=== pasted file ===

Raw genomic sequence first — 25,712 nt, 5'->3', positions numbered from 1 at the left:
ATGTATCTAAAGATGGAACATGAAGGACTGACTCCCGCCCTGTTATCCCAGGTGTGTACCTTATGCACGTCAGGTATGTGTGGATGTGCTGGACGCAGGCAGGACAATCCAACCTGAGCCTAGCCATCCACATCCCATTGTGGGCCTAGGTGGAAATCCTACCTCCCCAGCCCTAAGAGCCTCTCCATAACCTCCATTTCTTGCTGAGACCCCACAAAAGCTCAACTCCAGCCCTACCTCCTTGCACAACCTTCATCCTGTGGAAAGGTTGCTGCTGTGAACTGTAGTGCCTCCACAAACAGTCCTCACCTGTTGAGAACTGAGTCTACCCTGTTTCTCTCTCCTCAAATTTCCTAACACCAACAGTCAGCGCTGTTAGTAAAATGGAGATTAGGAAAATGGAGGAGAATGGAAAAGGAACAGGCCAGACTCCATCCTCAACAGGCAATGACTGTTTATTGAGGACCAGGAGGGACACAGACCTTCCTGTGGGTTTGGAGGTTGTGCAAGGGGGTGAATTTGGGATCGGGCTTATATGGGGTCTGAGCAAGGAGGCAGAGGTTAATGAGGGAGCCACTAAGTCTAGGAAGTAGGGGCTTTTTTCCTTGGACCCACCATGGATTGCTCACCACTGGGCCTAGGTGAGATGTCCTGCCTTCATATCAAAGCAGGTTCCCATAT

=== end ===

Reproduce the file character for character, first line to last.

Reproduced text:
Raw genomic sequence first — 25,712 nt, 5'->3', positions numbered from 1 at the left:
ATGTATCTAAAGATGGAACATGAAGGACTGACTCCCGCCCTGTTATCCCAGGTGTGTACCTTATGCACGTCAGGTATGTGTGGATGTGCTGGACGCAGGCAGGACAATCCAACCTGAGCCTAGCCATCCACATCCCATTGTGGGCCTAGGTGGAAATCCTACCTCCCCAGCCCTAAGAGCCTCTCCATAACCTCCATTTCTTGCTGAGACCCCACAAAAGCTCAACTCCAGCCCTACCTCCTTGCACAACCTTCATCCTGTGGAAAGGTTGCTGCTGTGAACTGTAGTGCCTCCACAAACAGTCCTCACCTGTTGAGAACTGAGTCTACCCTGTTTCTCTCTCCTCAAATTTCCTAACACCAACAGTCAGCGCTGTTAGTAAAATGGAGATTAGGAAAATGGAGGAGAATGGAAAAGGAACAGGCCAGACTCCATCCTCAACAGGCAATGACTGTTTATTGAGGACCAGGAGGGACACAGACCTTCCTGTGGGTTTGGAGGTTGTGCAAGGGGGTGAATTTGGGATCGGGCTTATATGGGGTCTGAGCAAGGAGGCAGAGGTTAATGAGGGAGCCACTAAGTCTAGGAAGTAGGGGCTTTTTTCCTTGGACCCACCATGGATTGCTCACCACTGGGCCTAGGTGAGATGTCCTGCCTTCATATCAAAGCAGGTTCCCATAT